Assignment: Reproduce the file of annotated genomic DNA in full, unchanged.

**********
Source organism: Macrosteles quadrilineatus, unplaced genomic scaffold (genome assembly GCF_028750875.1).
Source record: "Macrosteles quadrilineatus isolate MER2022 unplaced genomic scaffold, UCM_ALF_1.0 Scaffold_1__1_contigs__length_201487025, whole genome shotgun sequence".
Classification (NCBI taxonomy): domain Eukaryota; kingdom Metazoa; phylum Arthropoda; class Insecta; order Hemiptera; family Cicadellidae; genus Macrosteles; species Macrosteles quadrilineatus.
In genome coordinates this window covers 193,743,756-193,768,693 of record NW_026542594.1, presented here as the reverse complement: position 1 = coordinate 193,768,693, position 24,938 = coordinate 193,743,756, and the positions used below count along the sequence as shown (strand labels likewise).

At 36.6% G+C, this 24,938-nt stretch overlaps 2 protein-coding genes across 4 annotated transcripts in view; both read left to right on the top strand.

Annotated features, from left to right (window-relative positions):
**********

Source organism: Macrosteles quadrilineatus, unplaced genomic scaffold (genome assembly GCF_028750875.1).
Source record: "Macrosteles quadrilineatus isolate MER2022 unplaced genomic scaffold, UCM_ALF_1.0 Scaffold_1__1_contigs__length_201487025, whole genome shotgun sequence".
Classification (NCBI taxonomy): domain Eukaryota; kingdom Metazoa; phylum Arthropoda; class Insecta; order Hemiptera; family Cicadellidae; genus Macrosteles; species Macrosteles quadrilineatus.
In genome coordinates this window covers 193,743,756-193,768,693 of record NW_026542594.1, presented here as the reverse complement: position 1 = coordinate 193,768,693, position 24,938 = coordinate 193,743,756, and the positions used below count along the sequence as shown (strand labels likewise).

At 36.6% G+C, this 24,938-nt stretch overlaps 2 protein-coding genes across 4 annotated transcripts in view; both read left to right on the top strand.

Annotated features, from left to right (window-relative positions):